When your foot goes fungal, there’s a huge range of treatments available over the counter; but you could just rub an onion on your toes…
Every area of medicine and healthcare has its quirky myths, with ‘wive’s tales’ providing all sorts of weird and wonderful ideas for home treatments. One of my personal favourites came from the builders who claimed WD-40 cures arthritis (yes, read that sentence again…).
Fighting fiction and finding fact isn’t always easy, but when it comes to one of the most common foot conditions – Athlete’s Foot – I can happily bust some myths about the best ways to treat the contagious fungal infection.
Before we talk about any treatments, it’s worth noting that if suspect you have Athlete’s Foot and you suffer from diabetes or have a weakened immune system, you should talk to your GP first.
Myth #1: You should just pee on your feet…
For the sake of your carpet, please don’t do this! Whilst there’s a small amount of evidence to suggest that the urea in your urine could be effective against the fungus causing Athlete’s Foot, in reality the urea content of your wee means you’ll probably need HUGE amounts of the stuff to even begin to combat it. End result? Wet feet and strange looks from your friends and family!
Myth #2: Wash your feet
This really isn’t true – good hygiene clearly has its benefits for your entire health and wellbeing, but even the cleanest feet can become breeding grounds for the fungus. Once you’ve got a fungal infection, it’ll take a little more than soap and water to treat the infection, unfortunately. But it is good practice to keep your feet clean – and make sure they’re dry to prevent the growth of bacteria and fungi!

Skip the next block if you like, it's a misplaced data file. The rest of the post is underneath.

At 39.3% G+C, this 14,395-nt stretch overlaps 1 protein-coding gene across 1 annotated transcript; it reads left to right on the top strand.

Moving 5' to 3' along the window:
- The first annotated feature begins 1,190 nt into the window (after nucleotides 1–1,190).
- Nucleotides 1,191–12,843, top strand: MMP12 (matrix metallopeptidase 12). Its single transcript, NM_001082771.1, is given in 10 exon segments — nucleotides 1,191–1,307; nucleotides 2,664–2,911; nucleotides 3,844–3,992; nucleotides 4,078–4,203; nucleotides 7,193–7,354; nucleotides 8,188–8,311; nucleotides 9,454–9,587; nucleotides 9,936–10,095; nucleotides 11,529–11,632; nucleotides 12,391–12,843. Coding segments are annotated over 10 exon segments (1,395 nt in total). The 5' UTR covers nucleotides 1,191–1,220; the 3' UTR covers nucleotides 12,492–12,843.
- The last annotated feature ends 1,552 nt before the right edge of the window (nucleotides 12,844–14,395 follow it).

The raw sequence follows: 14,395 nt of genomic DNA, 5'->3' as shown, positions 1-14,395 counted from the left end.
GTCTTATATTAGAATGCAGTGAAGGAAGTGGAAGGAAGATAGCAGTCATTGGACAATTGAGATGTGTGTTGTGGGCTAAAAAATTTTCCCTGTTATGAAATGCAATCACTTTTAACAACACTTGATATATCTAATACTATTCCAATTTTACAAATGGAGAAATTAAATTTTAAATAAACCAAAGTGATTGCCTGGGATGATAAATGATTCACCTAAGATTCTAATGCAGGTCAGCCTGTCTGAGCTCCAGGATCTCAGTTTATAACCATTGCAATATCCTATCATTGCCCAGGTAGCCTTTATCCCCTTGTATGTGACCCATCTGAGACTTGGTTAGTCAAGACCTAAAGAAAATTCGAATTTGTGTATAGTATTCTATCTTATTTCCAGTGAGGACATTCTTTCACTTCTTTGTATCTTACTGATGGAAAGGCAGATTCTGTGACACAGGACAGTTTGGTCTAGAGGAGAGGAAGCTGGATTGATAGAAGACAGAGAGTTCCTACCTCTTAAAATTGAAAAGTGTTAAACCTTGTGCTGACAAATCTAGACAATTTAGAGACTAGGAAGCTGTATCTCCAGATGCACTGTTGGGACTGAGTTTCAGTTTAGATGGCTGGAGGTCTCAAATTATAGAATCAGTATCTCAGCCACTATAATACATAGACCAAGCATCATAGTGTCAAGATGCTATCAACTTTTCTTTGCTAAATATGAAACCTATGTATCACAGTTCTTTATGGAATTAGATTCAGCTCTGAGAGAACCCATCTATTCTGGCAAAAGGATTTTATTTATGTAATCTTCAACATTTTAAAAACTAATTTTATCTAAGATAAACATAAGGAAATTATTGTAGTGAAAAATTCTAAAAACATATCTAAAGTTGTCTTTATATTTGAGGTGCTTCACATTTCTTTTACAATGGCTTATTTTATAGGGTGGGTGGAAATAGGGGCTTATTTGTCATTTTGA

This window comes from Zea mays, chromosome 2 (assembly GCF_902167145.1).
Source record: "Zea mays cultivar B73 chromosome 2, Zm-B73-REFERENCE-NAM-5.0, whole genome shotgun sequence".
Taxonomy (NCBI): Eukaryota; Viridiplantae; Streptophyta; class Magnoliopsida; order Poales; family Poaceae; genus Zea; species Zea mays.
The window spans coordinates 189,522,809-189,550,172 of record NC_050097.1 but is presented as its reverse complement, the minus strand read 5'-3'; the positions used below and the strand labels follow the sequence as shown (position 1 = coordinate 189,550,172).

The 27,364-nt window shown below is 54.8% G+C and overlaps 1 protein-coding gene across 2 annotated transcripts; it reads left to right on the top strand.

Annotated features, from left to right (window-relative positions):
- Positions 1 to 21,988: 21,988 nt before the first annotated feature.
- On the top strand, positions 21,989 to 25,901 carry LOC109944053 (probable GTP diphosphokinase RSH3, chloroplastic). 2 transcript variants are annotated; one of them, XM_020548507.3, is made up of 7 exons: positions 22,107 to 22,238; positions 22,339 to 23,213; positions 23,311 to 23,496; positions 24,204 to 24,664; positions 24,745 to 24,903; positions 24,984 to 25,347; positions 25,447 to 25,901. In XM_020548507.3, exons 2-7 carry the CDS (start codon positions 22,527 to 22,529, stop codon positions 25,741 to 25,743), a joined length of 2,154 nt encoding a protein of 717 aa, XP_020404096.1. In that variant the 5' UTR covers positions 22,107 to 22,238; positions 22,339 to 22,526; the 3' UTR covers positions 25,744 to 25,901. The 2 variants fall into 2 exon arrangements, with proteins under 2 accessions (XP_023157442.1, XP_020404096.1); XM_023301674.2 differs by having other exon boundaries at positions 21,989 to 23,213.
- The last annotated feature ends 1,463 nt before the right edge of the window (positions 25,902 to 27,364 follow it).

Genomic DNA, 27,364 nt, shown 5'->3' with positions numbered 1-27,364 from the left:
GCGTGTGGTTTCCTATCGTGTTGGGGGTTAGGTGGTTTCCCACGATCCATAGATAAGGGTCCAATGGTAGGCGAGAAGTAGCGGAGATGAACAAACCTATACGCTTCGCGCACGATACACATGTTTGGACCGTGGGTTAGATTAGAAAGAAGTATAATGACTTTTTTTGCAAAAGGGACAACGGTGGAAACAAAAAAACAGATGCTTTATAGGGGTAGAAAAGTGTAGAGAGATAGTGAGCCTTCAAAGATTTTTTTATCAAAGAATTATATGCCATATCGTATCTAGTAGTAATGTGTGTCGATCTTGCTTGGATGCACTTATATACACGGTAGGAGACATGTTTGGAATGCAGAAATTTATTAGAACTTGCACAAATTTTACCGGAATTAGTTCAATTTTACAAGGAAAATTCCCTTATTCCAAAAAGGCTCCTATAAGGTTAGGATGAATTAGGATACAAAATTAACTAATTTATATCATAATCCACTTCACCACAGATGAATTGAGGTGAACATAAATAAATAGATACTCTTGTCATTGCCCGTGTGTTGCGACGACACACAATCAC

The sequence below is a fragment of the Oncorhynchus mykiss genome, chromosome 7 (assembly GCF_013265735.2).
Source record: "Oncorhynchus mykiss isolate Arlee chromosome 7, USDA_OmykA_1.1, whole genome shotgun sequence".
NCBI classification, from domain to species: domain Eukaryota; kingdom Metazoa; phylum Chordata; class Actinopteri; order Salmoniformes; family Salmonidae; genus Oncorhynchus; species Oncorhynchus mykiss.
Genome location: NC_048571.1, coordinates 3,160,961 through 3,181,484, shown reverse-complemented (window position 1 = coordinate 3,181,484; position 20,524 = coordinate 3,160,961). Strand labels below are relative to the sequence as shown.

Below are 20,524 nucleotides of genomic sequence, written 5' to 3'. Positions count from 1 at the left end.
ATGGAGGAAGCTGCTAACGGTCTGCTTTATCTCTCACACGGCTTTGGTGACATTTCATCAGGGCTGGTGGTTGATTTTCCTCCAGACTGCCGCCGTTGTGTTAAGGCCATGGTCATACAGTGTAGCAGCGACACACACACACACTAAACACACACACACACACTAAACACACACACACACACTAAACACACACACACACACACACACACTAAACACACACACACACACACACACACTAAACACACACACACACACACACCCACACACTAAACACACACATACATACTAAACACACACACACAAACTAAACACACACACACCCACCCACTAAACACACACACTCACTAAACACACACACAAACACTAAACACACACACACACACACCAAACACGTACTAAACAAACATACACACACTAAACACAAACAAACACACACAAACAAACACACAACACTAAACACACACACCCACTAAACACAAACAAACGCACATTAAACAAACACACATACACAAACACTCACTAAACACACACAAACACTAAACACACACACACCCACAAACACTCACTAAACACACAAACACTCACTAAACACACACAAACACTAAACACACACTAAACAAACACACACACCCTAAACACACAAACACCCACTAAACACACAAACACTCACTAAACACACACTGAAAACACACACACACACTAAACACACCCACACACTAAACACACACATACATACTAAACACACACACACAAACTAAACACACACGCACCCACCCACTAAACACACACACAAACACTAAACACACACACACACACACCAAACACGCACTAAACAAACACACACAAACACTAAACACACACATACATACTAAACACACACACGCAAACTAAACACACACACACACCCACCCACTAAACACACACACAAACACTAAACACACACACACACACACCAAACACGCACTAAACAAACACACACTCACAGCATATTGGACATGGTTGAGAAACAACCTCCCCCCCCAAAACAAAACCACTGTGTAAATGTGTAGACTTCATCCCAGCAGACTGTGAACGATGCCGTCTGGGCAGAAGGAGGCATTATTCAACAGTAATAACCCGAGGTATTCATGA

Myth #3: Rub an onion on those toes!
If you’re conscious about foot odour, keep your onions off your feet and in your food. A classic wive’s tale, there is zero proven benefit to using an onion on fungal infections, despite a common misconception that onions have anti fungal superpowers (they don’t). If you do choose to rub onions on your feet, bear in mind you might end up making things worse.
Myth #4: Essential oils aren’t so essential after all
Whilst the lovely aromas of the essential oils can be appealing – as well as their natural provenance – there really isn’t any proof that the oils (like tea tree et cetera) can provide any effective treatment for fungal conditions like Athlete’s Foot. They do make a lovely, relaxing foot soak however!
So how do you treat Athlete’s Foot?
Really, the best treatment is using over-the-counter or prescription medications. They’re usually the most effective and rapid treatments and used in conjunction with a consultation with a professional podiatrist can help you identify the best course of treatment for your condition – everyone’s feet are very different.